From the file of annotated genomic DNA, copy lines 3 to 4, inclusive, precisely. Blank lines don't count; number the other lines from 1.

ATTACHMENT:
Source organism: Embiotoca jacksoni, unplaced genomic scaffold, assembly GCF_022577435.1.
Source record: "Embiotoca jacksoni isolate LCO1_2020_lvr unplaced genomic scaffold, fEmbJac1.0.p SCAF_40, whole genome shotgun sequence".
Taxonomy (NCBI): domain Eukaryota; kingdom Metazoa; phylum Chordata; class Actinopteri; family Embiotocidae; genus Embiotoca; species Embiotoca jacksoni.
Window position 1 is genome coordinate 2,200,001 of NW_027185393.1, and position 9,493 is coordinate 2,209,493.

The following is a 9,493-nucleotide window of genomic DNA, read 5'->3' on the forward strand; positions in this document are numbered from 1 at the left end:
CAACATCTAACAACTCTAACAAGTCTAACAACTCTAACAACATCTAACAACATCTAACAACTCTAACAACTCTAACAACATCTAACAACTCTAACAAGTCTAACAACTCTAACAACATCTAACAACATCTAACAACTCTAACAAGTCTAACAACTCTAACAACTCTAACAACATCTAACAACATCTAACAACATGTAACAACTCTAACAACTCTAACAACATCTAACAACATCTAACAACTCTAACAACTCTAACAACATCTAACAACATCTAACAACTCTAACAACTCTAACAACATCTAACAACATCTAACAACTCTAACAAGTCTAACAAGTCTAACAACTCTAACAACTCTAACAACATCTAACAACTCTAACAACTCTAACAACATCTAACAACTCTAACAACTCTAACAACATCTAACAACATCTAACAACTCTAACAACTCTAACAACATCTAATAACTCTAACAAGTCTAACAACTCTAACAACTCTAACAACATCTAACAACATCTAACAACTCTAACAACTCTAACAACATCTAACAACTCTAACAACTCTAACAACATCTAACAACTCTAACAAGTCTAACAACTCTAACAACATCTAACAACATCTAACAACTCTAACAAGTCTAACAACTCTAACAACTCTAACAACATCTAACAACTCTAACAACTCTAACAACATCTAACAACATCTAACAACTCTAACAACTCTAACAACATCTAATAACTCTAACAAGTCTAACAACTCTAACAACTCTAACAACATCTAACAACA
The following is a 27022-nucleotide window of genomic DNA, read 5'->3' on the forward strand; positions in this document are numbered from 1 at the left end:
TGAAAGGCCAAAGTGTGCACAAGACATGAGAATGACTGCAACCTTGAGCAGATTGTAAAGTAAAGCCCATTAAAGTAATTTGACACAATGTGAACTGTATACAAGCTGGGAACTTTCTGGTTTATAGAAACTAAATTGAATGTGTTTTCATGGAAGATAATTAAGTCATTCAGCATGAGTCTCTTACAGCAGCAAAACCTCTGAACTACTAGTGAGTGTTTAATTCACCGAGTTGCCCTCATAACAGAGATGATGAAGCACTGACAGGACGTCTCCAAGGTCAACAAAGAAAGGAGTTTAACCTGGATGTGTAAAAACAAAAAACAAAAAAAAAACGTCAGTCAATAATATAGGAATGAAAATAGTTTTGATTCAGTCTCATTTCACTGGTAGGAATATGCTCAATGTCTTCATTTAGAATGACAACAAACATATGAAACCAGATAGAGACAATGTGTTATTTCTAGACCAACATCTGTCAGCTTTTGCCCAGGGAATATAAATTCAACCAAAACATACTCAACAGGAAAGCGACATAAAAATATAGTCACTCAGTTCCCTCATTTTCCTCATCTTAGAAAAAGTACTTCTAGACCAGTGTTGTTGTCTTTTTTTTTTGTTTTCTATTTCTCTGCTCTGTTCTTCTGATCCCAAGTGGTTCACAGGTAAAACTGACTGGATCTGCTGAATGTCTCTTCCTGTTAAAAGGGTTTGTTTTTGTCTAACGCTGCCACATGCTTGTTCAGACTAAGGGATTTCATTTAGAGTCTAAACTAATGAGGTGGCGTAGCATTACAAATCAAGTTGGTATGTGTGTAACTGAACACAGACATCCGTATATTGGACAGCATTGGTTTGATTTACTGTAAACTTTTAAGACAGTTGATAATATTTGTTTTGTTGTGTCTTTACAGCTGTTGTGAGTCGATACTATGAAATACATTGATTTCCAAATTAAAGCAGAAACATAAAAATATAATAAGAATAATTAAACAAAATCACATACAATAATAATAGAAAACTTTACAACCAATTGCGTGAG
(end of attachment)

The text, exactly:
Taxonomy (NCBI): domain Eukaryota; kingdom Metazoa; phylum Chordata; class Actinopteri; family Embiotocidae; genus Embiotoca; species Embiotoca jacksoni.
Window position 1 is genome coordinate 2,200,001 of NW_027185393.1, and position 9,493 is coordinate 2,209,493.